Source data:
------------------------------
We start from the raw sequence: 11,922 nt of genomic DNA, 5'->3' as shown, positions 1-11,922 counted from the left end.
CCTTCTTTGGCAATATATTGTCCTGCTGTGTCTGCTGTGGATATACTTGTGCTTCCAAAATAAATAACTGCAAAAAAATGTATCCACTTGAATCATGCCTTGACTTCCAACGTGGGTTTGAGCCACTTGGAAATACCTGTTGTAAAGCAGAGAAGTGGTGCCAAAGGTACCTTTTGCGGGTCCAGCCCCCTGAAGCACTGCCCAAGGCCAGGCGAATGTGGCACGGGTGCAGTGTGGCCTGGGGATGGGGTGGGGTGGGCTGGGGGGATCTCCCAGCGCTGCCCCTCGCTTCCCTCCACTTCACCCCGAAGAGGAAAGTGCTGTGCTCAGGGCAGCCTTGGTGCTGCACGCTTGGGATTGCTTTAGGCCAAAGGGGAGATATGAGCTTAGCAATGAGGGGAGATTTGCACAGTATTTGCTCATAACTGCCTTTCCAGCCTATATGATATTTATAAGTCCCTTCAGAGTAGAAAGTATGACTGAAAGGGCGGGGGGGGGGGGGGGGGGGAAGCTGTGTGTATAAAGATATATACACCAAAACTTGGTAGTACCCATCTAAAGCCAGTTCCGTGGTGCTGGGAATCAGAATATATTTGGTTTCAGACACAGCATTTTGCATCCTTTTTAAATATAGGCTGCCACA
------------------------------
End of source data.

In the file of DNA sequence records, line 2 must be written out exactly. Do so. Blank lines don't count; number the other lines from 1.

CCTTCTTTGGCAATATATTGTCCTGCTGTGTCTGCTGTGGATATACTTGTGCTTCCAAAATAAATAACTGCAAAAAAATGTATCCACTTGAATCATGCCTTGACTTCCAACGTGGGTTTGAGCCACTTGGAAATACCTGTTGTAAAGCAGAGAAGTGGTGCCAAAGGTACCTTTTGCGGGTCCAGCCCCCTGAAGCACTGCCCAAGGCCAGGCGAATGTGGCACGGGTGCAGTGTGGCCTGGGGATGGGGTGGGGTGGGCTGGGGGGATCTCCCAGCGCTGCCCCTCGCTTCCCTCCACTTCACCCCGAAGAGGAAAGTGCTGTGCTCAGGGCAGCCTTGGTGCTGCACGCTTGGGATTGCTTTAGGCCAAAGGGGAGATATGAGCTTAGCAATGAGGGGAGATTTGCACAGTATTTGCTCATAACTGCCTTTCCAGCCTATATGATATTTATAAGTCCCTTCAGAGTAGAAAGTATGACTGAAAGGGCGGGGGGGGGGGGGGGGGGGAAGCTGTGTGTATAAAGATATATACACCAAAACTTGGTAGTACCCATCTAAAGCCAGTTCCGTGGTGCTGGGAATCAGAATATATTTGGTTTCAGACACAGCATTTTGCATCCTTTTTAAATATAGGCTGCCACA